Article

Industrialization and the Scottish People

Stana Nenadic

in The Oxford Handbook of Modern Scottish History

Published in print January 2012 | ISBN: 9780199563692
Published online November 2012 | | DOI: http://dx.doi.org/10.1093/oxfordhb/9780199563692.013.0022

Series: Oxford Handbooks in History

Industrialization and the Scottish People

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In the nineteenth century, Scotland had an economy and a society subject to one of the most rapid early transformations in industrial experience of any country in the Western world. Unique among the smaller European countries with peasant-based local economies surviving well into the nineteenth century, though as yet subject to little comparative analysis, Scotland's dramatic shift from a mostly underdeveloped, rural backwater in the mid-eighteenth century to one of the key industrial hubs of the British empire by the mid-nineteenth, was largely orchestrated from above, by government and its agencies, and by wealthy landowners. This article examines the impact of industrialization in Scotland on the Scottish people, and on the workplace, labour markets, conditions of life, culture, and environment. It also focuses on some of the heroes who emerged during the industrialization, including inventors, businessmen, and some industrial workers.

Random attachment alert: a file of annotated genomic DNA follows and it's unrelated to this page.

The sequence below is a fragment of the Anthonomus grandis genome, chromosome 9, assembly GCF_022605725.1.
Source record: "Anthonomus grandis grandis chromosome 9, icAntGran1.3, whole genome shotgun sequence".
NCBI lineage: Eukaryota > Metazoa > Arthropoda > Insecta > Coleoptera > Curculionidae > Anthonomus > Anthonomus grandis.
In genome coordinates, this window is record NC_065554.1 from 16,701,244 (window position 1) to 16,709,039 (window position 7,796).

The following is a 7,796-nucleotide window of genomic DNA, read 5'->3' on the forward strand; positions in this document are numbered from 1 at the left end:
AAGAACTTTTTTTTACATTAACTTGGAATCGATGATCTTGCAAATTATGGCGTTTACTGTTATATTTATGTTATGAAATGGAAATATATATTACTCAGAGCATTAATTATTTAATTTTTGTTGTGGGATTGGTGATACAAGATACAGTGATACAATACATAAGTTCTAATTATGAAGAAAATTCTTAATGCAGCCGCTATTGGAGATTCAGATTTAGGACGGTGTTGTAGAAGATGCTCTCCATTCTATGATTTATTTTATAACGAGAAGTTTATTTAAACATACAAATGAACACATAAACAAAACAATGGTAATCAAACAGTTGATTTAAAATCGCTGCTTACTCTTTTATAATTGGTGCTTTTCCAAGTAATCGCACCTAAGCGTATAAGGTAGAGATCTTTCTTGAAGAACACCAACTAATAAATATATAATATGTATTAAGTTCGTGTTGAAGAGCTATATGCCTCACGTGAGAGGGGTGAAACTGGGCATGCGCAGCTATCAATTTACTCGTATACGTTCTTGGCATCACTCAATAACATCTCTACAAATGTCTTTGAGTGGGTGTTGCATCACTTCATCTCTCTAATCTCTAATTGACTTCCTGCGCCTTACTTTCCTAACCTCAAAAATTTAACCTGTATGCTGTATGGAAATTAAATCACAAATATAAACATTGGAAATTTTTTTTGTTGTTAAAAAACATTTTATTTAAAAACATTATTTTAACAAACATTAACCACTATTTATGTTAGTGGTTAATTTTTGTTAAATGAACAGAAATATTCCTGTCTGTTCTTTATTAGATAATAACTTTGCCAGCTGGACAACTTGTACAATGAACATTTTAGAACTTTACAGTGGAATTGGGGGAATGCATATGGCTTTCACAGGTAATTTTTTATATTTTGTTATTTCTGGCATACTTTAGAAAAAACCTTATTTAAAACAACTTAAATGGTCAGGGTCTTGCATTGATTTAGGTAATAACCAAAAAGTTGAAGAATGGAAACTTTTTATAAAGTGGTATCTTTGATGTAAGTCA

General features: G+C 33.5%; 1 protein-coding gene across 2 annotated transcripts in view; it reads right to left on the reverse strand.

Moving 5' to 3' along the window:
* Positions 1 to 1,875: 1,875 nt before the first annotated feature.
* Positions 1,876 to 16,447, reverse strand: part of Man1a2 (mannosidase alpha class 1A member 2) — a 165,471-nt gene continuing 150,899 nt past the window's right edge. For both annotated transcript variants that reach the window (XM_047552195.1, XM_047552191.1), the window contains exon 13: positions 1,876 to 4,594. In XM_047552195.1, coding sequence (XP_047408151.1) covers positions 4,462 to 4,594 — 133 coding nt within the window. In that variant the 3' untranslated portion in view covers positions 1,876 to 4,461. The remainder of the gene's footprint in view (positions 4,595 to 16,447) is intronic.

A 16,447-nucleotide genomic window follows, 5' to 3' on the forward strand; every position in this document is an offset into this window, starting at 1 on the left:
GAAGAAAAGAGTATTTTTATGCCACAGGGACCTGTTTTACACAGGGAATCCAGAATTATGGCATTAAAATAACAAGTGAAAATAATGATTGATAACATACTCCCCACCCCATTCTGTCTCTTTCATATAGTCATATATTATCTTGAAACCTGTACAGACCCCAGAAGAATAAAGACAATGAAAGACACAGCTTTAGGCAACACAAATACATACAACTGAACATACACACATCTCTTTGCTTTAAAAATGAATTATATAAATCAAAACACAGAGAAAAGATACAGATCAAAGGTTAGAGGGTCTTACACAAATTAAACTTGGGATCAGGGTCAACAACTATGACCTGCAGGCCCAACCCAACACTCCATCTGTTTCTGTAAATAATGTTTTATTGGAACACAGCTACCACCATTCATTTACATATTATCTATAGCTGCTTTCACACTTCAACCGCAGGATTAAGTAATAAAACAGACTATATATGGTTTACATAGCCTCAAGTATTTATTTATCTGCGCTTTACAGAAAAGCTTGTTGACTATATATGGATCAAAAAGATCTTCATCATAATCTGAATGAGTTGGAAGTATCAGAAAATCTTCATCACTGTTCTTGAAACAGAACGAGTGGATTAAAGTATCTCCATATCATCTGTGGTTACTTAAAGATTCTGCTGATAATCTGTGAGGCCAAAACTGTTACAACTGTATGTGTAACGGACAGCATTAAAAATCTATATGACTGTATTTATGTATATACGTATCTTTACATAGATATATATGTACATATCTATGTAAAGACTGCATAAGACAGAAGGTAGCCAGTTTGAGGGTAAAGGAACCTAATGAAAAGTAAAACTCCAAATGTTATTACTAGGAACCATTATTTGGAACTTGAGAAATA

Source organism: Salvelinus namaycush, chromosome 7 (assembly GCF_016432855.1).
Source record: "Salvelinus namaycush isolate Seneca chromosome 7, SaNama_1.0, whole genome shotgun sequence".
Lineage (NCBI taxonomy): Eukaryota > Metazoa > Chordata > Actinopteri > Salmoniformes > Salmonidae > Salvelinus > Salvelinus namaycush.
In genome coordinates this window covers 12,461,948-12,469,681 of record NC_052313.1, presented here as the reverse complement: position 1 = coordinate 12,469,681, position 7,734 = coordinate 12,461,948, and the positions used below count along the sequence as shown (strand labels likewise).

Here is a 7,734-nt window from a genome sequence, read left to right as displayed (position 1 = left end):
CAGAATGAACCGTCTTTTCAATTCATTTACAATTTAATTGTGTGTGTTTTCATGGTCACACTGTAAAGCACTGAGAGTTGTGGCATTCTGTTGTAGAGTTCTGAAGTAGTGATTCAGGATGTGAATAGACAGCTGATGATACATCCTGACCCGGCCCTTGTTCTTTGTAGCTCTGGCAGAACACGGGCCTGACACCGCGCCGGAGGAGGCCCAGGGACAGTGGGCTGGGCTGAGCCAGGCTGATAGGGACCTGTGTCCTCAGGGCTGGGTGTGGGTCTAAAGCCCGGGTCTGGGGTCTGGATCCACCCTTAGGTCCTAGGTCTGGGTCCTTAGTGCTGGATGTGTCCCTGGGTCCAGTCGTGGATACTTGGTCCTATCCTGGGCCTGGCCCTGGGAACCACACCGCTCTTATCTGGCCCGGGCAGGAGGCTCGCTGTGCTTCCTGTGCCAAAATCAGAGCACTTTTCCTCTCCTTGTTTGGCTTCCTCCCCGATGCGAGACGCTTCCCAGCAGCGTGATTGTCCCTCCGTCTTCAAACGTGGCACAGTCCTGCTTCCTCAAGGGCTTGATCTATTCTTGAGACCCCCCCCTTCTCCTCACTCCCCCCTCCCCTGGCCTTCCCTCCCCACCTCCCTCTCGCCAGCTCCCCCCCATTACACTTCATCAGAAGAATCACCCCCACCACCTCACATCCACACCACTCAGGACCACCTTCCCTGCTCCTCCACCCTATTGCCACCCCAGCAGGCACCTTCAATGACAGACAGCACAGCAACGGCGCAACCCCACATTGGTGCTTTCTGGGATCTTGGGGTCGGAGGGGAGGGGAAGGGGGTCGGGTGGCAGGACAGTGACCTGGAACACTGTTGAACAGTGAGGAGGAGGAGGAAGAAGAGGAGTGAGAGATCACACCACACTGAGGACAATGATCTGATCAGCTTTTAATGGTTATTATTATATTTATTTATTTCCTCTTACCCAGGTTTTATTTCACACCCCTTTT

Keywords: industrialization; Scotland; workplace; culture; environment; conditions of life; labour markets; inventors; businessmen; industrial workers

Article.  8587 words. 

Subjects: History

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